NEWS
Tags: 

Interactive Supercomputing wins NSF grant

Interactive Supercomputing has received a grant from the National Science Foundation (NSF) for a software development project that seeks to enable scientists to transparently run their simulations on parallel architectures. The NSF grant comes on the heels of a similar government research grant this month from Oak Ridge National Labs.

The National Science Foundation grant is a joint project with ISC and Northeastern University called 'Commercial grade automatic and manual parallelisation and performance tools'. ISC and Northeastern will develop toolkits that parallelise the algorithms and models resulting from popular desktop Very High Level Language (VHLL) applications, such as Python and MatLab, and will compare the efficiency and code quality produced versus customised codes developed in more traditional programming languages such as C and C++. The goal is to enable NSF-funded scientists and engineers to tap into the capabilities of parallel processing to solve huge computational problems, while minimising development time.

The application suite provides a range of algorithms and techniques that help engineers and scientists understand physics-based wave and signal interaction under the surfaces of objects. These surfaces may include the ocean, the ground, human skin or a human cell. A common feature in all of these applications is that they process large image and sensor datasets. Consequently, the lack of computational processing power has hindered research in many of these problems.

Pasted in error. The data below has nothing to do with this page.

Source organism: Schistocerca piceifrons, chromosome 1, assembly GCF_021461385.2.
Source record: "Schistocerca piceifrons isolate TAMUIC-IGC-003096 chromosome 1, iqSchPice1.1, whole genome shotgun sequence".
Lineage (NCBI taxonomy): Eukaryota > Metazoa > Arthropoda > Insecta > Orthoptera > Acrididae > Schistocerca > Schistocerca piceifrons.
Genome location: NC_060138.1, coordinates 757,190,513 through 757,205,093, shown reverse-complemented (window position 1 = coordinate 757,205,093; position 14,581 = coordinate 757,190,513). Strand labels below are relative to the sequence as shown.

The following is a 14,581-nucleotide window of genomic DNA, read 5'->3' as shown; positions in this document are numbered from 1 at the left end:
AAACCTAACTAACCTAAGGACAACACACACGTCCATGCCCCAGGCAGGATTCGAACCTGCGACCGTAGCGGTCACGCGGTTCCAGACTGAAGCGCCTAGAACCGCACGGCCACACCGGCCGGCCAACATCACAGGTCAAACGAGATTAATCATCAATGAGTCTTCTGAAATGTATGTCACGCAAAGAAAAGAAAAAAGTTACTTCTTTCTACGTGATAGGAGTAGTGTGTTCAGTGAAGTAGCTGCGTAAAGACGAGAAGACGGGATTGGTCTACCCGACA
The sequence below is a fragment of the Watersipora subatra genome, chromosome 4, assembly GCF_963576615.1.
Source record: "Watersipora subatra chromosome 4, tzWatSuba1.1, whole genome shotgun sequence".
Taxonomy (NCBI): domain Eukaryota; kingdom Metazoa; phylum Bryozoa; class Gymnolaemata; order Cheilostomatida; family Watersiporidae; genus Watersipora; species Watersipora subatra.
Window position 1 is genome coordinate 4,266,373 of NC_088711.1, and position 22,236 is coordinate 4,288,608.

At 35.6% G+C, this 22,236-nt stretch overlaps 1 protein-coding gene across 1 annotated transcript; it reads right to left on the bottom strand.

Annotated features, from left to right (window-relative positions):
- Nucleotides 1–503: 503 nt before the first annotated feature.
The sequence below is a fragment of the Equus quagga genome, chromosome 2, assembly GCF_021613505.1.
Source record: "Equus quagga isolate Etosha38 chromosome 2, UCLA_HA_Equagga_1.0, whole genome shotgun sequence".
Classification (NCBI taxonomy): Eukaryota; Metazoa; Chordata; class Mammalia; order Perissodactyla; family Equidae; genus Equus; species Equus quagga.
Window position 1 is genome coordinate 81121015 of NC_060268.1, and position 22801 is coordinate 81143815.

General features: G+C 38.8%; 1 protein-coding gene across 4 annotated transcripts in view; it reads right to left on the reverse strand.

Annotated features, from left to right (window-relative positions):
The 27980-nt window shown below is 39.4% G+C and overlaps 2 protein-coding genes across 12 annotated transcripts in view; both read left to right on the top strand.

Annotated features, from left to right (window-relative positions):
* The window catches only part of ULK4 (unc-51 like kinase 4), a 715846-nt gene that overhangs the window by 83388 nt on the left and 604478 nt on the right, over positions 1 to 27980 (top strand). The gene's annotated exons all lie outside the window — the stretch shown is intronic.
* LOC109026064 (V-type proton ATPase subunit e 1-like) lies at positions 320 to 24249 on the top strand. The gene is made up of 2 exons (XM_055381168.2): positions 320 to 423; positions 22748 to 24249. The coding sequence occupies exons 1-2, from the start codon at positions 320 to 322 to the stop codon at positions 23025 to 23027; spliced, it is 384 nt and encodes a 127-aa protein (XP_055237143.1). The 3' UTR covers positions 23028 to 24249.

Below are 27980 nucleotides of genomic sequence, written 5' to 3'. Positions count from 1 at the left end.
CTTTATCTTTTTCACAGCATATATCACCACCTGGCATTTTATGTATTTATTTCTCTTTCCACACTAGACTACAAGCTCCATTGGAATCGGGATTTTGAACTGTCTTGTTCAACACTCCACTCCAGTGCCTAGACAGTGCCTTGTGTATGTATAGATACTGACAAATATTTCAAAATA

Twitter icon
Google icon
Del.icio.us icon
Digg icon
LinkedIn icon
Reddit icon
e-mail icon
Feature

For functionality and security for externalised research, software providers have turned to the cloud, writes Sophia Ktori

Feature

Robert Roe looks at the latest simulation techniques used in the design of industrial and commercial vehicles

Feature

Robert Roe investigates the growth in cloud technology which is being driven by scientific, engineering and HPC workflows through application specific hardware

Feature

Robert Roe learns that the NASA advanced supercomputing division (NAS) is optimising energy efficiency and water usage to maximise the facility’s potential to deliver computing services to its user community

Feature

Robert Roe investigates the use of technologies in HPC that could help shape the design of future supercomputers